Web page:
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This Week in History

June 2010

This article was originally published in the EIR Magazine’s Electronic Intelligence Weekly as part of an ongoing series on American history. We are reprinting these articles now to assist our readers in understanding of the American System of Economy.

June 10-16, 1933

Franklin D. Roosevelt

With this week's edition, we wrap up what is commonly known as the First Hundred Days of President Franklin Delano Roosevelt's Administration, the intense emergency drive to turn our ship of state back toward the Constitutional principles of the general welfare on which it had been built.

As Presidential candidate Lyndon LaRouche underscored during the question period in his May 28, 2002 webcast, it was the driving force behind FDR's particular measures which made them work, in particular the drive of the President to reestablish the American Intellectual Tradition of Ben Franklin, Alexander Hamilton, and Abraham Lincoln, with its conception of a republican government on behalf of the common good. Add to that FDR's courage, his force of character, and some technical skills, and the import of the First Hundred Days of feverish activity becomes clear. It's not in the details, but the directionality to save the nation.

That said, it is still useful to get an overview of what the President did in his first three months in office. He sent 15 messages to Congress, guided 15 major laws through Congress, delivered 10 speeches, constantly consulted with advisers and heads of state, and took personal responsibility for thousands of decisions in domestic and foreign policy. The result of his leadership, both in style and substance, uplifted the nation to a sense of confidence that it could rebuild its future.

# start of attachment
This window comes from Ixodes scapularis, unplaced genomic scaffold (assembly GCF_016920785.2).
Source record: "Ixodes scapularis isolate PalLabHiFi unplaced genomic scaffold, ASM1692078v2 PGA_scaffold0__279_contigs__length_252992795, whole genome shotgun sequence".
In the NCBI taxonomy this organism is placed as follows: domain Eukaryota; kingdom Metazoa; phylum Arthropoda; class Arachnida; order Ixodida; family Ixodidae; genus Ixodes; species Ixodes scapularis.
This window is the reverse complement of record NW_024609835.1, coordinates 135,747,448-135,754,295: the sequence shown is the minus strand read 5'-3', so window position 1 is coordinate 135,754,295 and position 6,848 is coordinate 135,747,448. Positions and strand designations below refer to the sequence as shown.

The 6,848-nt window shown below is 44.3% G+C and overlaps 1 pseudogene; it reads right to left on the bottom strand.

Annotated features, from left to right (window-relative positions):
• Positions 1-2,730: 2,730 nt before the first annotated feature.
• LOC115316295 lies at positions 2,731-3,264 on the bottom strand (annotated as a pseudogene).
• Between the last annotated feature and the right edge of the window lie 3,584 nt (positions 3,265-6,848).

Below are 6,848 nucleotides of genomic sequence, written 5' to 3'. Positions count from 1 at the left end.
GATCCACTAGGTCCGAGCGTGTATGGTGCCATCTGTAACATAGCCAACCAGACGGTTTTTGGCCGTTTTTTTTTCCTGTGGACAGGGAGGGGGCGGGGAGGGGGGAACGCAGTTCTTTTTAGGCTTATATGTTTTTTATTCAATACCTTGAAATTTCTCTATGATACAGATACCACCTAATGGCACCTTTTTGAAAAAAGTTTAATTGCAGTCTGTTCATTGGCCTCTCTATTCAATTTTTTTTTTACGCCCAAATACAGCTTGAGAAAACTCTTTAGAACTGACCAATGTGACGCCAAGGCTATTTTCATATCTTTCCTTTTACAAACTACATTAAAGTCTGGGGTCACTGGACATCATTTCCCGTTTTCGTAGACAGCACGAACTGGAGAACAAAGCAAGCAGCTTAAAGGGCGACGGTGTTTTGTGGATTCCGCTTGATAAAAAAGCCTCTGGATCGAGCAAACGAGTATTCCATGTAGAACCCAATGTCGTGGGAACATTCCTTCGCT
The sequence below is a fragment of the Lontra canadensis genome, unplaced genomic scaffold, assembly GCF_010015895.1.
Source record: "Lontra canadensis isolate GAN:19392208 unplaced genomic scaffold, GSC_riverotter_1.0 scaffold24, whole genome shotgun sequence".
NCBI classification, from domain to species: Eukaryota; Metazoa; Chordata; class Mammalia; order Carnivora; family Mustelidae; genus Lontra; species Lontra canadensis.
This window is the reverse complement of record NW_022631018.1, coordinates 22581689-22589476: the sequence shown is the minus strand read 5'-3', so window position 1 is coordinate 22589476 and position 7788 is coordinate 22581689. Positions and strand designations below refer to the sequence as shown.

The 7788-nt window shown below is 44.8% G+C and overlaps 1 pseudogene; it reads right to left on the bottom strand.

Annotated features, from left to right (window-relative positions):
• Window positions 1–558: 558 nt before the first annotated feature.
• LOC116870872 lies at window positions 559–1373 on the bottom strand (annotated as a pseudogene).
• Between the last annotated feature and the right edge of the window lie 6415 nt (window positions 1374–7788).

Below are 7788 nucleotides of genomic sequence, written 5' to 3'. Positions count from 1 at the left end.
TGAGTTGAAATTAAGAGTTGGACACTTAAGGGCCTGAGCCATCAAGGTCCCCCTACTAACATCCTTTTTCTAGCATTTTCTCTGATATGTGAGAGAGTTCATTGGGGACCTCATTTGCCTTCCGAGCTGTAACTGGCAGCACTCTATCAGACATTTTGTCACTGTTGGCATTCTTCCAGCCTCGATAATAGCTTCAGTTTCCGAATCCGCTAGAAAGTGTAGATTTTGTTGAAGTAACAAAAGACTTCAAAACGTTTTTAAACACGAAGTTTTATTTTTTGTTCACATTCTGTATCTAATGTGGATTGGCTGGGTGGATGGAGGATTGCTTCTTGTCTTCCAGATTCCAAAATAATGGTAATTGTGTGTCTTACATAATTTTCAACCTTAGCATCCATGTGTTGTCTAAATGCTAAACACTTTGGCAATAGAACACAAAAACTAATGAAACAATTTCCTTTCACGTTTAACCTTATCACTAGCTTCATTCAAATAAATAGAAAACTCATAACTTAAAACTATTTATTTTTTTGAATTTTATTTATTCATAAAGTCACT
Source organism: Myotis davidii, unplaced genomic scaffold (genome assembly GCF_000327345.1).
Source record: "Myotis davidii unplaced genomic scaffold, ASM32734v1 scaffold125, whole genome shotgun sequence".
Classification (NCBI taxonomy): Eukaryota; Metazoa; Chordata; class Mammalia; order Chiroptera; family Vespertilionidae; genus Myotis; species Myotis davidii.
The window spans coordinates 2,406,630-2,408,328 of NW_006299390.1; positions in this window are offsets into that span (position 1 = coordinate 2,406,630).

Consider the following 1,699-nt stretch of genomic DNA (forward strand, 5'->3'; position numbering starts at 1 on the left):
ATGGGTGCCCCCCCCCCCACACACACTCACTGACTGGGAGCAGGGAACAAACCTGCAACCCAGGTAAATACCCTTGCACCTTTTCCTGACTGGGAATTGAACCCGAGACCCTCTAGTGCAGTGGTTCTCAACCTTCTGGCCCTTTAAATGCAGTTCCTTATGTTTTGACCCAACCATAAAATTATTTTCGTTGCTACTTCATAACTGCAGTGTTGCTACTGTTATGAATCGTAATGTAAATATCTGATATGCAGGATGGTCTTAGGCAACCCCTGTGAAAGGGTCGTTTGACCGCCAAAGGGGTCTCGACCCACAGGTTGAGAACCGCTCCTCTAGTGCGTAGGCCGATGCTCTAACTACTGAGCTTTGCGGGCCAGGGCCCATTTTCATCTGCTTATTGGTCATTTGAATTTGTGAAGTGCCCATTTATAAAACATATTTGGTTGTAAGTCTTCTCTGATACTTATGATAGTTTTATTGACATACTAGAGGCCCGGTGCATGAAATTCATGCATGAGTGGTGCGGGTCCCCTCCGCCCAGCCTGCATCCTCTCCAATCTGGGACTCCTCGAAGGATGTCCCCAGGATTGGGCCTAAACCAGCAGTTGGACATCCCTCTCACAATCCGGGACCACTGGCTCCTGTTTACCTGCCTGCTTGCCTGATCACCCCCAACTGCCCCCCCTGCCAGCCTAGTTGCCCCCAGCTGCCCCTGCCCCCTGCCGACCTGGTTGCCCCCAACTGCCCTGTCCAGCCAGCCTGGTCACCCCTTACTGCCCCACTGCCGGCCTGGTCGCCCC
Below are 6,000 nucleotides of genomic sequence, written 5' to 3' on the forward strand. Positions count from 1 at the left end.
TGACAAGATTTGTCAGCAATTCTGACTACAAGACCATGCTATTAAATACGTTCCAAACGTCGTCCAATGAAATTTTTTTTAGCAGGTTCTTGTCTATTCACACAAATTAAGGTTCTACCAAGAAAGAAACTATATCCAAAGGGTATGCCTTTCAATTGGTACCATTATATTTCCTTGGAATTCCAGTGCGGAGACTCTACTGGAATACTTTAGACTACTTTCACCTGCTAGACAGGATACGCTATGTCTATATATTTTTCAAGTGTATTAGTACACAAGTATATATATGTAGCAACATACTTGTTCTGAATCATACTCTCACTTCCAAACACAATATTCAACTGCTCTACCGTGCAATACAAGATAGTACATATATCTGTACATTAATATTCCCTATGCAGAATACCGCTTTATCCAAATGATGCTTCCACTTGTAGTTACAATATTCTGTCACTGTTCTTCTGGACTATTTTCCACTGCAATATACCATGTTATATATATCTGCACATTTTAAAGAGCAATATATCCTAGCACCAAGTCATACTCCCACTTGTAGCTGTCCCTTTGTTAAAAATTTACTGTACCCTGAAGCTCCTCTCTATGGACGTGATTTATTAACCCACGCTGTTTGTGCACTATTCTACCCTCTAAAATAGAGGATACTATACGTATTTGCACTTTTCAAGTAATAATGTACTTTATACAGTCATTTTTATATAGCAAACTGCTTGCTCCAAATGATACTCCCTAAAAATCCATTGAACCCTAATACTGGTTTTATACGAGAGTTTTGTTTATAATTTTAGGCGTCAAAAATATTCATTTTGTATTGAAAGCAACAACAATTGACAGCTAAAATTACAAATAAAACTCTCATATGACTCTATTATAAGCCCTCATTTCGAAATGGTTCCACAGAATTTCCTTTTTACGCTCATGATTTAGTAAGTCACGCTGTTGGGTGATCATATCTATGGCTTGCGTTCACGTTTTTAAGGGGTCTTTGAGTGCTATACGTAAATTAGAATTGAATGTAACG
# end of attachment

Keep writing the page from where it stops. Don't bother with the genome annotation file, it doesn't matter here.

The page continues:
When the Congress adjourned on June 15, the following landmark pieces of legislation had been enacted:

Most of these pieces of legislation have been analyzed in this column over the past three months. Not all of them lasted, nor are they, in general, models per se. But it can be said that, without such a drive by a person with the character of FDR, the United States, which was devastated by mass unemployment and despair, would likely have gone the way of Germany, toward fascism.

Thus, it is with good reason that we look today toward a revival of the Roosevelt tradition in the U.S. Presidency, as the only hope for this country, and the world, to escape a worldwide fascism that will take all civilization down with it.

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